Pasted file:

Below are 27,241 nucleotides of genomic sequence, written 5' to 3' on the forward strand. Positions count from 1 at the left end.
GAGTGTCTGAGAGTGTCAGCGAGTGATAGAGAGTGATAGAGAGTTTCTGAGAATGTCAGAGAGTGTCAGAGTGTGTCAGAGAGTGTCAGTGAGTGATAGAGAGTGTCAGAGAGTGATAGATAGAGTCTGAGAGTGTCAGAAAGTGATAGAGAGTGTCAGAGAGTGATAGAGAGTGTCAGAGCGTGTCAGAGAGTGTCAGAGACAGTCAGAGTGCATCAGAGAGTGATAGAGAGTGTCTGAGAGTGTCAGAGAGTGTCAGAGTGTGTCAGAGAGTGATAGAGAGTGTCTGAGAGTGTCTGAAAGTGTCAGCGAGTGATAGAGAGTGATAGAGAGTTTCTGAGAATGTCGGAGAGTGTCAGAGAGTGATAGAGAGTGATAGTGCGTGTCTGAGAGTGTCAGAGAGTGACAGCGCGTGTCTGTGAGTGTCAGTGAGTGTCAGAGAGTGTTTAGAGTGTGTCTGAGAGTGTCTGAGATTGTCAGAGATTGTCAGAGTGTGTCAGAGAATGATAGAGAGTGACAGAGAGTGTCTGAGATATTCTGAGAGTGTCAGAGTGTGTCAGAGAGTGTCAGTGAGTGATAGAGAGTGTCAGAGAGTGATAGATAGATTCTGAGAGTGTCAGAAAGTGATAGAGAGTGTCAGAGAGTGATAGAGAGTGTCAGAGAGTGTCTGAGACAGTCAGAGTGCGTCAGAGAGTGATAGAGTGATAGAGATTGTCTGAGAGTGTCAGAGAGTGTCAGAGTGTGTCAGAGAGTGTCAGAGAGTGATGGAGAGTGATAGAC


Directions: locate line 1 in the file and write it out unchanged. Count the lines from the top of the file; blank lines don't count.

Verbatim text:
Below are 27,241 nucleotides of genomic sequence, written 5' to 3' on the forward strand. Positions count from 1 at the left end.